The diagnosis is based on the clinical signs (and typical breed) but further examination may be required to confirm the diagnosis, determine the severity of each of the different aspects of BUAOS, and to rule out other conditions. If your vet suspects BUAOS they will want to perform a detailed inspection of the upper airway with your cat under anaesthesia and may pass an endoscope (containing a small camera) through your cat's airways so they can access which abnormalities are present and how severe each of these is. These examinations are best performed by a veterinary surgeon experienced at treating this condition so that treatment can be carried out at the same time. Anaesthesia and examination without correction poses unnecessary risk to your pet - it is waking up after anaesthetic that is the most risky time unless the narrowings and tissue excesses have been corrected.
What other problems are associated with BUAOS?
Having large and protruding eyes where the eyelids either cannot close properly is another feature of brachycephalic cats. These eyes are prone to drying out so that there is an absence of a protective tear film on the surface. This leads to trauma, ulcers and a condition called corneal sequestrum.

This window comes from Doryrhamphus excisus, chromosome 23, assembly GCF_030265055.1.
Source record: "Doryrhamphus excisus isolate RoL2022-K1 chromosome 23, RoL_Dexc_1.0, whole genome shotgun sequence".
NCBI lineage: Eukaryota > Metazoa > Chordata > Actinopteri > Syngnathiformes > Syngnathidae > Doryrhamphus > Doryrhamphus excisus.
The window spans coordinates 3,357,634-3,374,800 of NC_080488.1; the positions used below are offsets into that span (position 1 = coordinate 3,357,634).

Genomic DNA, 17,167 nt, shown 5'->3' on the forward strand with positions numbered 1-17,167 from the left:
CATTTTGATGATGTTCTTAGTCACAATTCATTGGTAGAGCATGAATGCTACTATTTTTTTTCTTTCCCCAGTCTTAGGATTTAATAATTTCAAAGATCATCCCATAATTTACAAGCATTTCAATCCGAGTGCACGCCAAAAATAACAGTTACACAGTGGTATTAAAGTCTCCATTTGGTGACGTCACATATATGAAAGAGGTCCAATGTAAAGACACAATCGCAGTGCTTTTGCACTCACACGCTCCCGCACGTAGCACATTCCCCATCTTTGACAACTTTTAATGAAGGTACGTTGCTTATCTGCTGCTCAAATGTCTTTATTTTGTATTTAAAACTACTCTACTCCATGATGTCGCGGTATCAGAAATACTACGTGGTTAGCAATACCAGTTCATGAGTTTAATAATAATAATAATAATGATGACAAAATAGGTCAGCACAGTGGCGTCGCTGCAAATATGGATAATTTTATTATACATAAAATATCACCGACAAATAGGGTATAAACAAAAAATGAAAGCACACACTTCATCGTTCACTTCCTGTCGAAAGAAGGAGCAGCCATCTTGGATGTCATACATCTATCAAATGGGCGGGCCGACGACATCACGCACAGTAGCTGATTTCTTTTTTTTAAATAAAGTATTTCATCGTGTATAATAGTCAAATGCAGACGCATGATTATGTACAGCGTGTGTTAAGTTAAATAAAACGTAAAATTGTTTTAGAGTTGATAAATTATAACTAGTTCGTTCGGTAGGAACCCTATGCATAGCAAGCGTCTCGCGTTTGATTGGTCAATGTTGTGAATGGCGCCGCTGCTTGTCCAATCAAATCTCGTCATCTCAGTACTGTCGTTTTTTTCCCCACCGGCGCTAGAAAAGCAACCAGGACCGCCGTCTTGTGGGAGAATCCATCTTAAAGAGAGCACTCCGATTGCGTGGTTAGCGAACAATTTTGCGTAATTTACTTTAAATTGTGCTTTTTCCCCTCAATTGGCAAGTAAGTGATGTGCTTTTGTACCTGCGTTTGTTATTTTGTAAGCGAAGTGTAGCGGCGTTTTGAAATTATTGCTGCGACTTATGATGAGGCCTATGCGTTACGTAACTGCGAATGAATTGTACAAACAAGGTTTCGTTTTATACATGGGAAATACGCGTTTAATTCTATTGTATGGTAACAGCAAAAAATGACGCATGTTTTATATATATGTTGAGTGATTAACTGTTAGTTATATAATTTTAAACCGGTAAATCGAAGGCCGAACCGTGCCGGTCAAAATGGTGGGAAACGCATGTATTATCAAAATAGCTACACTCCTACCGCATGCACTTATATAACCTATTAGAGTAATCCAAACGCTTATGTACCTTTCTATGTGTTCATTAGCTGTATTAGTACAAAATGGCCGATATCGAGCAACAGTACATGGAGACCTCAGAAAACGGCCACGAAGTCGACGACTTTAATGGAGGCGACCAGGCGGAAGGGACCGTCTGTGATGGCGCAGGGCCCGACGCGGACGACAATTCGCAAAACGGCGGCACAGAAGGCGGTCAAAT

There are also problems because the tear drainage is affected. Normally the nasolacrimal duct drains tears from the inside corner of the eyelids into the nose. In brachycephalic animals this duct is a normal length but the nose in which it is sited is short. So the duct is squashed up and cannot work properly. Tears back up and overflow onto the skin below the eyes. The skin here becomes sore and prone to infection. This is called epiphora. The skin may also be excessive and so be folded and these skin fold themselves are also prone to infections.
Cats with BUAOS are also likely to have problems giving birth and more likely to need a Caesarean section (with an increased risk of dying under an anaesthetic).